National Security

Peter Navarro says FBI agents served him subpoena over Jan. 6

Former Trump adviser Peter Navarro says in a draft lawsuit that FBI agents served him a subpoena last week asking him to testify before a grand jury on Thursday over the Jan. 6 Capitol riot.  

“On May 26, 2022, two FBI special agents banged loudly on my door in the early morning hours to present me with a fruit of the poisonous tree Grand Jury Subpoena commanding me to comply with the original … illegal and unenforceable subpoena issued to me by the Committee dated February 9, 2022,” Navarro writes, according to a copy of the lawsuit posted online.

Navarro has thus far refused to comply with the subpoena issued by the House select committee investigating the Jan. 6 attack, despite a vote in the House last month to hold him in contempt of Congress.

Navarro said the latest subpoena was signed by U.S. attorney for Washington, D.C., Matthew Graves, seeking all documents requested by the Jan. 6 committee, as well as “any communications” with Trump or his lawyers and representatives. 

His lawsuit opposing the subpoena, which Politico reports he plans to file on Tuesday, lists Graves, Speaker Nancy Pelosi (D-Calif.) and members of the Jan. 6 committee as defendants. 

The New York Times also reported on the draft lawsuit Monday night, noting that Navarro plans to represent himself in the case. Asked if he would testify on Thursday, he told the Times “T.B.D.”

Navarro has asserted executive privilege in ignoring the initial subpoena from the House committee. He argues in the draft lawsuit that the U.S. attorney’s subpoena is “derivative of the fruit of the poison tree,” referring to the House subpoena. 

Graves’s office declined to comment.

The Hill has reached out to the Department of Justice for comment. Navarro couldn’t be reached on Monday.  

Courts have largely supported the Jan. 6 committee’s authority to obtain records and testimony, with the D.C. Circuit Court of Appeals upholding a subpoena from the panel for Trump administration records, as President Biden had waived executive privilege.

Navarro told USA Today that he was representing himself to avoid the cost of hiring lawyers, and because he had some experience writing for law journals. 

“The Trump case, reasoned poorly and decided by an Obama judge, addresses only a small subset of the issues I raise in my lawsuit,” Navarro reportedly told the outlet.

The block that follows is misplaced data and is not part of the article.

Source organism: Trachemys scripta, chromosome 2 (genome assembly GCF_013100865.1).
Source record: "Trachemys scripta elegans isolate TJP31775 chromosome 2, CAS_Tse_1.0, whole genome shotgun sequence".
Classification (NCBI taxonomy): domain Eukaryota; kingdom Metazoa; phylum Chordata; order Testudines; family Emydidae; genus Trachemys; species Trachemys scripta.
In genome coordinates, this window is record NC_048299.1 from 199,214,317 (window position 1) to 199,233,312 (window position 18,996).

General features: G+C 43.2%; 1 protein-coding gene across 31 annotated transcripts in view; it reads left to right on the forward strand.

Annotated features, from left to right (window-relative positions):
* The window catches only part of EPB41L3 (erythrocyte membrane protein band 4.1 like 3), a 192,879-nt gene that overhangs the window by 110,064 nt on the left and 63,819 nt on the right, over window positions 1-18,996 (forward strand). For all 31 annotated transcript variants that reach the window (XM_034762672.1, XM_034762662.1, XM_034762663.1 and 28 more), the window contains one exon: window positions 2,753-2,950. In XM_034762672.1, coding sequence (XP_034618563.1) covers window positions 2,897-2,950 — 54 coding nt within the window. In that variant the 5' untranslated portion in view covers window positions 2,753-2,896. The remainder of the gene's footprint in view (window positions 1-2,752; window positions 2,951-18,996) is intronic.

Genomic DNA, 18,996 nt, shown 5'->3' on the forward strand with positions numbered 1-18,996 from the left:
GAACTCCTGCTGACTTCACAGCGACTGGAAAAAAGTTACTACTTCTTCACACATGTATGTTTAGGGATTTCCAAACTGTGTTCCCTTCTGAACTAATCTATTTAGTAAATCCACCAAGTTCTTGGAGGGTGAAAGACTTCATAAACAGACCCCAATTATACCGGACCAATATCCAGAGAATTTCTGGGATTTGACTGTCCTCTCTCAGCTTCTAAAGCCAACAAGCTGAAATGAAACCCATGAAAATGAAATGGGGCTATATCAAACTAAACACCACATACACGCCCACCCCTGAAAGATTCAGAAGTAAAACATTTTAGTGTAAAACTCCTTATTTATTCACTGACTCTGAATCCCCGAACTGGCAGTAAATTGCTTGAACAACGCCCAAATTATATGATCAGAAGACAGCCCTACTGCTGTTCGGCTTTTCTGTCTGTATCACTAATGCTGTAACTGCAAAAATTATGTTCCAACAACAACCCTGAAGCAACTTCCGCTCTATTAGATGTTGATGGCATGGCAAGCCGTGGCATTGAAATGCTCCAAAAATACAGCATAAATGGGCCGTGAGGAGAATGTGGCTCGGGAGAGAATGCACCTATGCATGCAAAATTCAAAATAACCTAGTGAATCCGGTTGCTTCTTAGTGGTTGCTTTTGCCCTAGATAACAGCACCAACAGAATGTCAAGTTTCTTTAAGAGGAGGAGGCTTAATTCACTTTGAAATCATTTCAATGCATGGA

The subpoena would represent the latest sign that the Department of Justice’s own investigation into the Jan. 6 attack has moved well beyond the pro-Trump rioters who stormed the Capitol to include figures in Trump’s orbit who allegedly helped plan related rallies and efforts to overturn the 2020 presidential election. 

The Times reported that it was the first such subpoena known to have been issued to a former White House official. 

The House voted last month to hold Navarro and Dan Scavino, another Trump adviser, in contempt of Congress for defying subpoenas from the Jan. 6 panel, voting almost entirely along party lines. Reps. Liz Cheney (Wyo.) and Adam Kinzinger (Ill.), the two Republicans serving on the committee, were the only members of their party to back the resolution.

Navarro was subpoenaed by the committee in February after passages from his own book appeared to show he was involved in plans to delay certification of the presidential election.

Rep. Jamie Raskin (D-Md.), a member of the Jan. 6 committee, said at the time that Navarro and Scavino “have blown us off completely.”

“If 90 percent of success in life is just showing up, then 90 percent of acting in contempt of Congress is not showing up by failing to respond to multiple subpoenas you’ve been lawfully served,” he said.

“The rest of contempt is not turning over documents you’ve been ordered to produce and acting with open disregard and scorn for the rule of law, Congress and representatives of the American people.” 

–Updated on May 31 at 10:24 a.m.

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